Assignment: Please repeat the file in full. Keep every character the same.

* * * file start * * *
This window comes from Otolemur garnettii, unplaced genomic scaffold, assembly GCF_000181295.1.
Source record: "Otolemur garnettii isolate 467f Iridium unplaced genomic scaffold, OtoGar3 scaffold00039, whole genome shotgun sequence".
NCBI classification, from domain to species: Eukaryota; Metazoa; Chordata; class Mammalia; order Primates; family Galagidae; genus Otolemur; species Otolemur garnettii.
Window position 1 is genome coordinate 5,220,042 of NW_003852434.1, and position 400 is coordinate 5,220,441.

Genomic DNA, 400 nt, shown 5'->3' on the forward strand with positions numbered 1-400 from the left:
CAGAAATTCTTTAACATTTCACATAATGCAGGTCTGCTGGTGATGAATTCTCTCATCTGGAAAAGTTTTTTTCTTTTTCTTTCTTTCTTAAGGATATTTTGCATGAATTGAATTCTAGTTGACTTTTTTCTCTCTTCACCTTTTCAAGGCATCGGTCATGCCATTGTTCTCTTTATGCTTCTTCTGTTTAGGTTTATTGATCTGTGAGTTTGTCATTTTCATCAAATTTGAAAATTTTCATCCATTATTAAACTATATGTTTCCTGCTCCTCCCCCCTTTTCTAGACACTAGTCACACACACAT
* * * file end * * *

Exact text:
This window comes from Otolemur garnettii, unplaced genomic scaffold, assembly GCF_000181295.1.
Source record: "Otolemur garnettii isolate 467f Iridium unplaced genomic scaffold, OtoGar3 scaffold00039, whole genome shotgun sequence".
NCBI classification, from domain to species: Eukaryota; Metazoa; Chordata; class Mammalia; order Primates; family Galagidae; genus Otolemur; species Otolemur garnettii.
Window position 1 is genome coordinate 5,220,042 of NW_003852434.1, and position 400 is coordinate 5,220,441.

Genomic DNA, 400 nt, shown 5'->3' on the forward strand with positions numbered 1-400 from the left:
CAGAAATTCTTTAACATTTCACATAATGCAGGTCTGCTGGTGATGAATTCTCTCATCTGGAAAAGTTTTTTTCTTTTTCTTTCTTTCTTAAGGATATTTTGCATGAATTGAATTCTAGTTGACTTTTTTCTCTCTTCACCTTTTCAAGGCATCGGTCATGCCATTGTTCTCTTTATGCTTCTTCTGTTTAGGTTTATTGATCTGTGAGTTTGTCATTTTCATCAAATTTGAAAATTTTCATCCATTATTAAACTATATGTTTCCTGCTCCTCCCCCCTTTTCTAGACACTAGTCACACACACAT